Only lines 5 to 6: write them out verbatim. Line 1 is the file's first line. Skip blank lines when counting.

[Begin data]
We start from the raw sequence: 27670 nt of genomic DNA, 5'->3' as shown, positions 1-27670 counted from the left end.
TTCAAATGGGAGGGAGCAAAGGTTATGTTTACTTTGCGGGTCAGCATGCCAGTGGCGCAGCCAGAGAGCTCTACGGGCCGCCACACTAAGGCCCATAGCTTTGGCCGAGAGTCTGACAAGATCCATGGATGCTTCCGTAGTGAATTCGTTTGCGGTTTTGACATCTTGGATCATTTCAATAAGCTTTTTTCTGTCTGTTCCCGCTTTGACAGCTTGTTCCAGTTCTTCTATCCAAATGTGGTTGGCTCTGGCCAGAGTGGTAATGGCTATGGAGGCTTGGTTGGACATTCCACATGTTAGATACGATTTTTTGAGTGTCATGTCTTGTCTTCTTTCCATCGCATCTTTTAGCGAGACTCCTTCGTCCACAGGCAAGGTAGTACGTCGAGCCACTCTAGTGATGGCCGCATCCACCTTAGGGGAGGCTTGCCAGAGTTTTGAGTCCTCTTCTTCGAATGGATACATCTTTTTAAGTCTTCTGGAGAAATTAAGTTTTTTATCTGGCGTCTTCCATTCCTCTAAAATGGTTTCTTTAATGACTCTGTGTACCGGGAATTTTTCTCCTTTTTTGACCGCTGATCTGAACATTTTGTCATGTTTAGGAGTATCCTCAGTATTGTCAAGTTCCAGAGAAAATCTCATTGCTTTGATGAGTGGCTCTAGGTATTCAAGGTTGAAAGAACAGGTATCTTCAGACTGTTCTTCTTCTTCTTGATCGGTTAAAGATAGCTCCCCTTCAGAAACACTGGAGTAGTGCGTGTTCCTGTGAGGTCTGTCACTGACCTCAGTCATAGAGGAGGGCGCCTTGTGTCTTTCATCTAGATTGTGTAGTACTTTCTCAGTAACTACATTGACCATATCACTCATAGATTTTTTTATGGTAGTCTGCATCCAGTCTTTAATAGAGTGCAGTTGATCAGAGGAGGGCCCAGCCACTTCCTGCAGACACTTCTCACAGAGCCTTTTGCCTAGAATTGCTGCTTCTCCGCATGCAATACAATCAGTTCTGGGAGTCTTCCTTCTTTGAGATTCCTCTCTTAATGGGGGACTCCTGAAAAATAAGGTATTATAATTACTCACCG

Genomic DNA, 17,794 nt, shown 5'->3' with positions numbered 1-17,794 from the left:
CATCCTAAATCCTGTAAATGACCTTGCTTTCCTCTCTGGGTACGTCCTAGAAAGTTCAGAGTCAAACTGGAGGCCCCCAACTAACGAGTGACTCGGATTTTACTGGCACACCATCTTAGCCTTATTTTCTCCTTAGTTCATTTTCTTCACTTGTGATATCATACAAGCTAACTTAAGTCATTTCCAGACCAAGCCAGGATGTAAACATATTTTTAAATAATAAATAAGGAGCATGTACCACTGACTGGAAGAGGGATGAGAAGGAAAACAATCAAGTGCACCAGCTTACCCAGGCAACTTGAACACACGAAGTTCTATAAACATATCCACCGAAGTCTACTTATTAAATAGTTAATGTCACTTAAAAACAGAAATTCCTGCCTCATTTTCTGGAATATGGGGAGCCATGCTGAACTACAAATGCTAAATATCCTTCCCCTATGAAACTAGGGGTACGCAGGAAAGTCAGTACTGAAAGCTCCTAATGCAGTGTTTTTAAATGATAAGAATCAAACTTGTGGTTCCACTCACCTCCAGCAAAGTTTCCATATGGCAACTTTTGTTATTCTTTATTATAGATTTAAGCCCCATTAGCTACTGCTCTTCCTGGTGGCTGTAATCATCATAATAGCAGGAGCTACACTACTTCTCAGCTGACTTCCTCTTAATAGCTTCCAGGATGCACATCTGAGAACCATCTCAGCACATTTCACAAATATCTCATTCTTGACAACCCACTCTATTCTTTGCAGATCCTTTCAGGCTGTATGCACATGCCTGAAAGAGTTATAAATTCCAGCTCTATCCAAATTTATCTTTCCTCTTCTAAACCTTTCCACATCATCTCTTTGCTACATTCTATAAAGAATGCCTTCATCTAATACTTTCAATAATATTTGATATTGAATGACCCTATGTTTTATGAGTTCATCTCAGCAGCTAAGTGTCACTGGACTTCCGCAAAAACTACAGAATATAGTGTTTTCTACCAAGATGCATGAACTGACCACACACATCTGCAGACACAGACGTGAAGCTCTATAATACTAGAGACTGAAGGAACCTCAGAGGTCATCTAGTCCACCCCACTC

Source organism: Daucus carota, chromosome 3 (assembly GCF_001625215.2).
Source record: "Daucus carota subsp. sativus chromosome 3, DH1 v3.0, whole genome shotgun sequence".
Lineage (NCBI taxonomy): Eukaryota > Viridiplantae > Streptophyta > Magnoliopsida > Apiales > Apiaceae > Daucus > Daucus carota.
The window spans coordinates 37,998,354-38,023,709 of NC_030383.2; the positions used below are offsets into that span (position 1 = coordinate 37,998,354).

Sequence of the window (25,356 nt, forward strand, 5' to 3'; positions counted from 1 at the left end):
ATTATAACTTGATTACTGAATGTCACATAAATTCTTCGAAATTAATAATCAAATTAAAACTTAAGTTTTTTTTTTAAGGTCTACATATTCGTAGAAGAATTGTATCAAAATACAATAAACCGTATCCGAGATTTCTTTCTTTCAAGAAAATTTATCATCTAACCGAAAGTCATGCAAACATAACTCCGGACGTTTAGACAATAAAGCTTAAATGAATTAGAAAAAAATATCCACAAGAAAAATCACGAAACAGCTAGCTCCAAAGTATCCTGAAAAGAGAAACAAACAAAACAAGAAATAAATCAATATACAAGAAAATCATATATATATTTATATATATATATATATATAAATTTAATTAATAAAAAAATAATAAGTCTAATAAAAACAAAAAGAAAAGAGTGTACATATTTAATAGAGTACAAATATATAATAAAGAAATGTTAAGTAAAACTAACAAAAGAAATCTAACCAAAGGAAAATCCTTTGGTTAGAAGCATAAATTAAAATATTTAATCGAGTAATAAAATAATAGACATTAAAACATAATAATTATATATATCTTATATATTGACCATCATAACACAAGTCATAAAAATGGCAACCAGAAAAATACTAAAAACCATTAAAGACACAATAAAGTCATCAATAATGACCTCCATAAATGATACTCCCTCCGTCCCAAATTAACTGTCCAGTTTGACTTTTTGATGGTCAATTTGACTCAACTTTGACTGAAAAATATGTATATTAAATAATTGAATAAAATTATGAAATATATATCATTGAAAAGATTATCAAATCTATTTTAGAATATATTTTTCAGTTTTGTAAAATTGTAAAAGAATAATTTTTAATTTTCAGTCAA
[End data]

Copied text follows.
Source organism: Daucus carota, chromosome 3 (assembly GCF_001625215.2).
Source record: "Daucus carota subsp. sativus chromosome 3, DH1 v3.0, whole genome shotgun sequence".